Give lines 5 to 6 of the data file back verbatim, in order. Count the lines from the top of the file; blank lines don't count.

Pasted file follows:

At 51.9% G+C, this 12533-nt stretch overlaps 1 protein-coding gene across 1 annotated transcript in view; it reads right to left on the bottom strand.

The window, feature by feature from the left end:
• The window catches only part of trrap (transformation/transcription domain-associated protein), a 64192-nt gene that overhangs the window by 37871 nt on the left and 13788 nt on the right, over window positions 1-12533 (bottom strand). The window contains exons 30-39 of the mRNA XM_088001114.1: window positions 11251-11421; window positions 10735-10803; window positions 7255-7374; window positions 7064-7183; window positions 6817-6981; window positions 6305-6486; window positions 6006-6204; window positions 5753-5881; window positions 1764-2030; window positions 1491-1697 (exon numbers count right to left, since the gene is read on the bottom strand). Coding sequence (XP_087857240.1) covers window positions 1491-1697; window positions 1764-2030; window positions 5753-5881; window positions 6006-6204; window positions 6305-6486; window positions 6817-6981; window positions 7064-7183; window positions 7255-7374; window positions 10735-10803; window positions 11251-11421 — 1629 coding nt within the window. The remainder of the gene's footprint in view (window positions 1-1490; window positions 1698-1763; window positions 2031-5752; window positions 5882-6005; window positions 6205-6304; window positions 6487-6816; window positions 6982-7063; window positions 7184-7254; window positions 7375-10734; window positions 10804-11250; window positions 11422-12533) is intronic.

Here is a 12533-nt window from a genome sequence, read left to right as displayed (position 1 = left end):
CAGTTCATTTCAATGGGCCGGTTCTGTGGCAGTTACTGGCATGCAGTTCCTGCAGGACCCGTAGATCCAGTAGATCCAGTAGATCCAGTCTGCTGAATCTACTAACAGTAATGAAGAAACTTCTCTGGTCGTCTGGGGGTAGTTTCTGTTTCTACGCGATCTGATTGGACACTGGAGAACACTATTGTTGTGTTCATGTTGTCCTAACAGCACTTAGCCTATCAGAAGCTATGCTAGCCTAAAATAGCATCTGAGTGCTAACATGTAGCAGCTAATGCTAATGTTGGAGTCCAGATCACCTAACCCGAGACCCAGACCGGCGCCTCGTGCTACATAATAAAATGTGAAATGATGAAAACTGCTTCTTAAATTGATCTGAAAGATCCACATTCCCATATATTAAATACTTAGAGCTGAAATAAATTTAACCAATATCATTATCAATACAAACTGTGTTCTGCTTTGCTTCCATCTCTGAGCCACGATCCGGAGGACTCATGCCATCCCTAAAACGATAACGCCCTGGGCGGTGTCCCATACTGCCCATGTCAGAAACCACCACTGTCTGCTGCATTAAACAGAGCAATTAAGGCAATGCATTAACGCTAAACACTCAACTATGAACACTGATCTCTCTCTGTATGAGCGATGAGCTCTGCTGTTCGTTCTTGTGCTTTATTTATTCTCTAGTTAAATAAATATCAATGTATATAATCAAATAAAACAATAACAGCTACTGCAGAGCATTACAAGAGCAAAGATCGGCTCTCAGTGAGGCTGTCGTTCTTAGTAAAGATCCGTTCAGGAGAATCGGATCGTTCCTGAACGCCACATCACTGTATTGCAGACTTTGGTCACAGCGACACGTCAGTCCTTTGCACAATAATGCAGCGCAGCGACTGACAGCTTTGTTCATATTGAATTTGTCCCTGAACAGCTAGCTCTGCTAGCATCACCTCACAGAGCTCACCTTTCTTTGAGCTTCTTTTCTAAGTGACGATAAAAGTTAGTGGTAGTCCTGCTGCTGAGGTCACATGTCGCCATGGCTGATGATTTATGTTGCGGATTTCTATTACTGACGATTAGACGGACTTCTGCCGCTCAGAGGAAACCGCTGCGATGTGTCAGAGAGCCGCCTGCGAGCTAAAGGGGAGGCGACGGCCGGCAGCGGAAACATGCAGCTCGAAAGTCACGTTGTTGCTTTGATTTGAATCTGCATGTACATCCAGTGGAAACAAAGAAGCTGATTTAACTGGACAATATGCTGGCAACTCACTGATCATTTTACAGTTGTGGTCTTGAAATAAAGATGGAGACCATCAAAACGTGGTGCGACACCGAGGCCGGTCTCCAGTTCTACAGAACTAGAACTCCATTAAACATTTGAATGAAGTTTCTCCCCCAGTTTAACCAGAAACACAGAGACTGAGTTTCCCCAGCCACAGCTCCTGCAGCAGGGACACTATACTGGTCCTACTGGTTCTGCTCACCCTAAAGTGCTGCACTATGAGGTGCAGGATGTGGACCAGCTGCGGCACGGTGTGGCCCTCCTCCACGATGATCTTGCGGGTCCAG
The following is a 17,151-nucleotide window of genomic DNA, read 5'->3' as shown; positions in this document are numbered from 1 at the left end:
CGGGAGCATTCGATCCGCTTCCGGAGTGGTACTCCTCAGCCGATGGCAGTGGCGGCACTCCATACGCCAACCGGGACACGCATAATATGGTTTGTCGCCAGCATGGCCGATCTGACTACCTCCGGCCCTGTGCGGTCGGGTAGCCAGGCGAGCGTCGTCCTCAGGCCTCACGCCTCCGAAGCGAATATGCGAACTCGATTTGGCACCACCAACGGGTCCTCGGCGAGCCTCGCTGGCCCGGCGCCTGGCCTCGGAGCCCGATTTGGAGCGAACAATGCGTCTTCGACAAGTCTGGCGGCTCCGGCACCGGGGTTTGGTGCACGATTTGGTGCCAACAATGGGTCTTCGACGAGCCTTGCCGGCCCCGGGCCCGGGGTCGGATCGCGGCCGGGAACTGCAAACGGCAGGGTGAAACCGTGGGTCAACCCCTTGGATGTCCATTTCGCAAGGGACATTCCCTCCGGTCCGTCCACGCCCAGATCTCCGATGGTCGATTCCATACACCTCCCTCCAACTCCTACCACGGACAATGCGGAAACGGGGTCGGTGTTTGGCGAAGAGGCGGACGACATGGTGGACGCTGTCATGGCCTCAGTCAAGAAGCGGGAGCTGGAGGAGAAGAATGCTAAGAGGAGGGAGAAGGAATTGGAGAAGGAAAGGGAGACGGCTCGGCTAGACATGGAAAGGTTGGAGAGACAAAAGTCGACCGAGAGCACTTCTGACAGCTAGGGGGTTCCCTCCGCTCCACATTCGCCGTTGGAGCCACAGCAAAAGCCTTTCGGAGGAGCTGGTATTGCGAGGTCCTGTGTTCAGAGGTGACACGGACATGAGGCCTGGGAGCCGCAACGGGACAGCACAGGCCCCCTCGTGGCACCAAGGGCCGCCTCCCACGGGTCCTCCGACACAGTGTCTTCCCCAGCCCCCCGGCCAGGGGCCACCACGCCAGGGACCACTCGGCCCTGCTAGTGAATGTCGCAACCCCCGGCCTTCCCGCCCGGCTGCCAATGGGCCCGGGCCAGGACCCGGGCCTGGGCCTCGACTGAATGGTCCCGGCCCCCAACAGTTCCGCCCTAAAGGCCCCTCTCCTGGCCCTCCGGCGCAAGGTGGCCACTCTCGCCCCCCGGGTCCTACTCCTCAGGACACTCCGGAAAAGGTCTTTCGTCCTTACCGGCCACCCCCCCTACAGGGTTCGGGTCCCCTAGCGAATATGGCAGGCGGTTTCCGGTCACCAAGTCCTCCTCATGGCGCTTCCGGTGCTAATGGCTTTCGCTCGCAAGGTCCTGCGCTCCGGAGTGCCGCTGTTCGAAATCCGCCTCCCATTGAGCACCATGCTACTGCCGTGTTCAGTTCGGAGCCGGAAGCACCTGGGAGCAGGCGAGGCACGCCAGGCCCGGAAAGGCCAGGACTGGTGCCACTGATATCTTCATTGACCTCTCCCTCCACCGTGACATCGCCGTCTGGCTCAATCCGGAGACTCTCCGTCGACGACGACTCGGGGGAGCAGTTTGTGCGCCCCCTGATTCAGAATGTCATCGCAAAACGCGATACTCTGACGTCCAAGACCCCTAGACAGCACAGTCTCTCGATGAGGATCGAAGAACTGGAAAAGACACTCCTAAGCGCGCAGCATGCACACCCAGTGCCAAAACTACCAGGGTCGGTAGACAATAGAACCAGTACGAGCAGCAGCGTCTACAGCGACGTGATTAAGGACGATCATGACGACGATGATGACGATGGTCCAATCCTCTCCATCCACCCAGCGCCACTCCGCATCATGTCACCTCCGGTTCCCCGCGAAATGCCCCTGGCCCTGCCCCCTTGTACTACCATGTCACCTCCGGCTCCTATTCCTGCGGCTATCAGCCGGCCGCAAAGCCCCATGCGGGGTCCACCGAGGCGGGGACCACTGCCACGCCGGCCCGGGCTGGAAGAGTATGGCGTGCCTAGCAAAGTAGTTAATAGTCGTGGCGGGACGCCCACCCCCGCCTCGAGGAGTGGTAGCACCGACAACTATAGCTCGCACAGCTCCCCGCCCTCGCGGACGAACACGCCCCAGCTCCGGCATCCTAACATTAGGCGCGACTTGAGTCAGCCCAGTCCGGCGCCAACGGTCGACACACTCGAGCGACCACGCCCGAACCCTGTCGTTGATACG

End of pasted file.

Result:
CAGTTCATTTCAATGGGCCGGTTCTGTGGCAGTTACTGGCATGCAGTTCCTGCAGGACCCGTAGATCCAGTAGATCCAGTAGATCCAGTCTGCTGAATCTACTAACAGTAATGAAGAAACTTCTCTGGTCGTCTGGGGGTAGTTTCTGTTTCTACGCGATCTGATTGGACACTGGAGAACACTATTGTTGTGTTCATGTTGTCCTAACAGCACTTAGCCTATCAGAAGCTATGCTAGCCTAAAATAGCATCTGAGTGCTAACATGTAGCAGCTAATGCTAATGTTGGAGTCCAGATCACCTAACCCGAGACCCAGACCGGCGCCTCGTGCTACATAATAAAATGTGAAATGATGAAAACTGCTTCTTAAATTGATCTGAAAGATCCACATTCCCATATATTAAATACTTAGAGCTGAAATAAATTTAACCAATATCATTATCAATACAAACTGTGTTCTGCTTTGCTTCCATCTCTGAGCCACGATCCGGAGGACTCATGCCATCCCTAAAACGATAACGCCCTGGGCGGTGTCCCATACTGCCCATGTCAGAAACCACCACTGTCTGCTGCATTAAACAGAGCAATTAAGGCAATGCATTAACGCTAAACACTCAACTATGAACACTGATCTCTCTCTGTATGAGCGATGAGCTCTGCTGTTCGTTCTTGTGCTTTATTTATTCTCTAGTTAAATAAATATCAATGTATATAATCAAATAAAACAATAACAGCTACTGCAGAGCATTACAAGAGCAAAGATCGGCTCTCAGTGAGGCTGTCGTTCTTAGTAAAGATCCGTTCAGGAGAATCGGATCGTTCCTGAACGCCACATCACTGTATTGCAGACTTTGGTCACAGCGACACGTCAGTCCTTTGCACAATAATGCAGCGCAGCGACTGACAGCTTTGTTCATATTGAATTTGTCCCTGAACAGCTAGCTCTGCTAGCATCACCTCACAGAGCTCACCTTTCTTTGAGCTTCTTTTCTAAGTGACGATAAAAGTTAGTGGTAGTCCTGCTGCTGAGGTCACATGTCGCCATGGCTGATGATTTATGTTGCGGATTTCTATTACTGACGATTAGACGGACTTCTGCCGCTCAGAGGAAACCGCTGCGATGTGTCAGAGAGCCGCCTGCGAGCTAAAGGGGAGGCGACGGCCGGCAGCGGAAACATGCAGCTCGAAAGTCACGTTGTTGCTTTGATTTGAATCTGCATGTACATCCAGTGGAAACAAAGAAGCTGATTTAACTGGACAATATGCTGGCAACTCACTGATCATTTTACAGTTGTGGTCTTGAAATAAAGATGGAGACCATCAAAACGTGGTGCGACACCGAGGCCGGTCTCCAGTTCTACAGAACTAGAACTCCATTAAACATTTGAATGAAGTTTCTCCCCCAGTTTAACCAGAAACACAGAGACTGAGTTTCCCCAGCCACAGCTCCTGCAGCAGGGACACTATACTGGTCCTACTGGTTCTGCTCACCCTAAAGTGCTGCACTATGAGGTGCAGGATGTGGACCAGCTGCGGCACGGTGTGGCCCTCCTCCACGATGATCTTGCGGGTCCAG
The following is a 17,151-nucleotide window of genomic DNA, read 5'->3' as shown; positions in this document are numbered from 1 at the left end: